Careers in yoga on the rise
Careers in yoga are on the rise in the U.S.
Jeremy Hobson: If you look at the latest data from the Labor Department you'll find a couple of things: Not enough jobs, of course, and high productivitiy -- which means we're working harder. Add it all up, and it's sending more young people into careers in Yoga.
Sarah Gross reports.
Maya Magennis: Inhale deeply, and fill your lungs with air.
Sarah Gross: This class in New York City may seem like a typical yoga session --
Magennis: Exhale all of the breath out.
-- except that what you hear is the sound of student debt being worked off.
Yoga class: Ohhhmmmmm.
Maya Magennis is teaching the class. She's 26 and found herself in the thick of the economic meltdown after graduating from Duke University in 2007. She had wanted to pursue a career in finance. But after months without work, she enrolled in a yoga teacher certification class.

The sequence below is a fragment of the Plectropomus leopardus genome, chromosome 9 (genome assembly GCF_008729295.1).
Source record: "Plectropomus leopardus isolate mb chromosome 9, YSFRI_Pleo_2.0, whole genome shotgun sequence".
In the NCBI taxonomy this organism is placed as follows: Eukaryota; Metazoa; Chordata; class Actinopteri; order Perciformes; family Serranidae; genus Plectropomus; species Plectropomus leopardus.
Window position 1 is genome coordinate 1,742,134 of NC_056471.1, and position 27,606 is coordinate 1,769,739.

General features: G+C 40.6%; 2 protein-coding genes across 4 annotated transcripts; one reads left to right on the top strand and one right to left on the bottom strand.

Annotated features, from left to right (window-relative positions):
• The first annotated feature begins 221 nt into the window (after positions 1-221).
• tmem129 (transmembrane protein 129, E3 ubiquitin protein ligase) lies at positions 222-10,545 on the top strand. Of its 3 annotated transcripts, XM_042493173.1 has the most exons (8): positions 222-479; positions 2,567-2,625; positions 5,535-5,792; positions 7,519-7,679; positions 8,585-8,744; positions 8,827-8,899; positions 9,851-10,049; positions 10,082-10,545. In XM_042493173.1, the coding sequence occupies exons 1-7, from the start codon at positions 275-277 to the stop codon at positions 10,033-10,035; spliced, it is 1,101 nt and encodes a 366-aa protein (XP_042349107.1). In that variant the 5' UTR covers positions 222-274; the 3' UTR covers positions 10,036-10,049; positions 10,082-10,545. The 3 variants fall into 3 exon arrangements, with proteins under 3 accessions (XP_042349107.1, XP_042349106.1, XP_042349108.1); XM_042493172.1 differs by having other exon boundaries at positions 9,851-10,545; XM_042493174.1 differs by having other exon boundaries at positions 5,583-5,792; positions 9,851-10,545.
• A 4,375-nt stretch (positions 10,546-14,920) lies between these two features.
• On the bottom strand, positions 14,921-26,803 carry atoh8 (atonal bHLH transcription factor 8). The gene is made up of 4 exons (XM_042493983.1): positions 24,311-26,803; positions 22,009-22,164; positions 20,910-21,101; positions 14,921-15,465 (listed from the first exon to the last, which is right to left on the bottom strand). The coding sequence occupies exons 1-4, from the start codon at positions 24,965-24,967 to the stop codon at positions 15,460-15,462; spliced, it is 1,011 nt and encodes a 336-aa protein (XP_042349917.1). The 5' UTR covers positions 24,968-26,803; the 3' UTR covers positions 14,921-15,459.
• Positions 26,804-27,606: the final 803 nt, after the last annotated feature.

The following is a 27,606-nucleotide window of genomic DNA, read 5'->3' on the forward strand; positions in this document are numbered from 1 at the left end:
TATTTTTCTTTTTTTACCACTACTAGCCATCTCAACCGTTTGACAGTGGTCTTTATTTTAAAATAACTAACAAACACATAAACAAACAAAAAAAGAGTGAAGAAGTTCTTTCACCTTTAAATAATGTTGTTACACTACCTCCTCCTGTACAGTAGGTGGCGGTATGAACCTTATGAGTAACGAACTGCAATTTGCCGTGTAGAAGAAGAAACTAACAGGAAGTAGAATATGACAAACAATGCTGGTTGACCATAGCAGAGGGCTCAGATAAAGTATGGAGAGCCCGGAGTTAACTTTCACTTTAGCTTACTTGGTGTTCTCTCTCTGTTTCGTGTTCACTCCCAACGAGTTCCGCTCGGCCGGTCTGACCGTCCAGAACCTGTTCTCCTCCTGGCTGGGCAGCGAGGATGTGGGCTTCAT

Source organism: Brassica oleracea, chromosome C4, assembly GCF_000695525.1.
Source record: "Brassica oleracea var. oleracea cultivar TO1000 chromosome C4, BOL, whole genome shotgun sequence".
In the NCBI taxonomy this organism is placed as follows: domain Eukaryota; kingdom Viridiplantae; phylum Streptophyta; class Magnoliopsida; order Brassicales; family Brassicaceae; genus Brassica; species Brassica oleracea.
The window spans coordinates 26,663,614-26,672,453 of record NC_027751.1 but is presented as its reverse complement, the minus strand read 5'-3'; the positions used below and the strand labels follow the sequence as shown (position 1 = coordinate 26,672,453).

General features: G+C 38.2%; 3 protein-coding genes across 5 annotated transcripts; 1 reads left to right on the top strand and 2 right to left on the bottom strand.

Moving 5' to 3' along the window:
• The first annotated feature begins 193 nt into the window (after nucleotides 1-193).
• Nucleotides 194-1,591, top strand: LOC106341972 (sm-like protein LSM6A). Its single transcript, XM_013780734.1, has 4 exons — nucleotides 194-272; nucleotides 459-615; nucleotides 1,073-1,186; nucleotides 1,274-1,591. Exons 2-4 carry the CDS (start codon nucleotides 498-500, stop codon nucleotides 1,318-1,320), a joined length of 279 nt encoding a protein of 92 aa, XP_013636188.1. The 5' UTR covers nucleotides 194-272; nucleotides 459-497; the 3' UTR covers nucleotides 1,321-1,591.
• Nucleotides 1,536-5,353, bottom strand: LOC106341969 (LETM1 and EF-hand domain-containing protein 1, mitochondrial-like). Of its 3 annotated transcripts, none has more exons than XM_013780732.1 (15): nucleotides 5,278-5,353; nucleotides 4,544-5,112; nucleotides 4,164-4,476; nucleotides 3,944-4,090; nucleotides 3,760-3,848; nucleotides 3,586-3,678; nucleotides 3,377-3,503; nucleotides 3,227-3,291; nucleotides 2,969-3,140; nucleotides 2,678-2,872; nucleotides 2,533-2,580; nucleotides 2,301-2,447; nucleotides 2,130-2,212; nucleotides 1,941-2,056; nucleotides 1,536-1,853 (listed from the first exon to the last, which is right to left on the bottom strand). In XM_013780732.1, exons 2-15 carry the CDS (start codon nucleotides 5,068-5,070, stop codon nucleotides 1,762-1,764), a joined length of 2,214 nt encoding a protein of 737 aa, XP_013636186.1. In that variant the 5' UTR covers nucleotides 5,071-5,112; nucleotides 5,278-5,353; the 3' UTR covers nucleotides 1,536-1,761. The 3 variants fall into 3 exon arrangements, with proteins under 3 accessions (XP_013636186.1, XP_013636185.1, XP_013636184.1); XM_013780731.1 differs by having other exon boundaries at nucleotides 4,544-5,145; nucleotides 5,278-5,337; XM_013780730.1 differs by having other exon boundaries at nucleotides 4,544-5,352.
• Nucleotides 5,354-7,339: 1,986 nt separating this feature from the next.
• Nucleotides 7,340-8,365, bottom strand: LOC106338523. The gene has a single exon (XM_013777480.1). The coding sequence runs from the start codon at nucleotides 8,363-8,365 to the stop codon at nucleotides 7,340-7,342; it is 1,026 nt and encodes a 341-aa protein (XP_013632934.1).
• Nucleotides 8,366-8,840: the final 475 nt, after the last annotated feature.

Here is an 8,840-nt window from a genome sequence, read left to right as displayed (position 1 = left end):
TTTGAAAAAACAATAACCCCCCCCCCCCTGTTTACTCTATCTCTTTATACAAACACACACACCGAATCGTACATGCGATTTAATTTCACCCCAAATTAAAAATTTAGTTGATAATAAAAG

Magennis: At that point, I don't think it was really my intention to become a full-time yoga teacher but during that training, the seed was planted.
As many as 30 million people in the U.S. practice yoga, and there are some 70,000 teachers. The Bureau of Labor Statistics predicts that number will jump 30 percent within the decade.
Andrew Tanner: We've seen a huge increase in the number of younger students applying to our teacher trainings.
Andrew Tanner heads the teaching program at Kripalu Yoga Center in western Massachusetts.
Tanner: From 2008 to 2011, there's been more than a 70 percent increase in the number of 18-to-25-year-olds.
Teaching yoga can be fairly lucrative. Instructors can get between $25 and $100 an hour for group classes, considerably more for private lessons.
But for Magennis at least, it's not just about the money.
Magennis: It's both financially sustainable, and also sustainable for your soul. I think there are many other careers out there that sort of eat away at people and you can see it in their face.
And although Yogis have traditionally been older -- capable of teaching life lessons along with poses -- Magennis believes her youth affords her some advantages.
Magennis: Epecially given that I'm a newer teacher, you get people that say: oh, you might not have enough life experience. But then once they've taken my class, I think that I provide a very fresh perspective.
With more people Magennis' age teaching yoga, it's a perspective that could be coming to a yoga studio near you.
I'm Sarah Gross for Marketplace.